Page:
"No, thank you... No, I'm not really interested... No, I don't think I need it... No, I'd rather not receive it... No, I don't want it... No. I don't want it."
"Okay then, I'll call back at a more convenient time."
Huh? I think I said no. In fact, I think I said, "No." Several times. What's not to understand?
When I was a kid, people didn't own their own telephones. They used big, heavy black phones provided by the phone company. (They also had dials, and prefixes with pretty names, but that's beside the point.) There was some satisfaction in slamming the receiver into its cradle. This was mostly a personal matter, as today's pesky telemarketers hadn't been born yet. Still, bang! Conversation over.
It's not as fulfilling to take the phone away from my ear and push the little "off" button. It has the same effect at the other end, but the physical act of hanging up on someone has changed. It's changed so much that I don't do it. I've never hung up on a telemarketer. I've gotten loud and shrill and whiny with them, but only after several versions of "no" haven't got the message across.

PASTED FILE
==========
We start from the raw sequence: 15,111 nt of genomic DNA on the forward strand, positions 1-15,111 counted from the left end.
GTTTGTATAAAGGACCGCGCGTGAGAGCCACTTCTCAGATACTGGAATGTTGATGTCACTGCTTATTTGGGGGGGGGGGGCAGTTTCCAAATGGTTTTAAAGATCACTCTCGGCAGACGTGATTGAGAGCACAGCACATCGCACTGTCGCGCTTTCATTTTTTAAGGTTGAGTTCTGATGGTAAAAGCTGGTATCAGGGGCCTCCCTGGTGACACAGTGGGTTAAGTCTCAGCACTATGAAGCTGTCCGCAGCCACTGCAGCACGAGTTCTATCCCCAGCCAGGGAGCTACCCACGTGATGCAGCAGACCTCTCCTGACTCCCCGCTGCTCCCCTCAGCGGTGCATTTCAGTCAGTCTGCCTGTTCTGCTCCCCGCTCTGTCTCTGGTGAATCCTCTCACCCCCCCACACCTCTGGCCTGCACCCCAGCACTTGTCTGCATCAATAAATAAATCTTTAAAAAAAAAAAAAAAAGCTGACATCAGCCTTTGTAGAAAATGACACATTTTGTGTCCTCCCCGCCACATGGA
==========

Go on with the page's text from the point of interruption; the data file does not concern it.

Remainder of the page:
Ninety percent of the time, I know after the first sentence what they're trying to get me to agree to, even if it's a misdirection like, "We want to show you how much we appreciate you as a customer." Yeah, by doing me the big favor of taking more of my money for something I don't want or need. Thanks a heap.
"We'd like to thank you for your past support." That was then, baby.
These days I often don't even know what I'm rejecting. Last night it was some sort of credit card protection ("keep in mind that this isn't the same insurance you turned down last time") and tonight it was free CDs ("keep in mind that you'd probably be buying these CDs anyway"). No, no, and no thanks just the same.
It might not be true, but I like to think that the more times I tell them no, the more likely they are to believe it. Maybe next time I won't have to say it as many times. Maybe some day they'll stop calling me altogether. At the very least, it gets me into a good habit. The more times I tell them no, the easier it is to do it.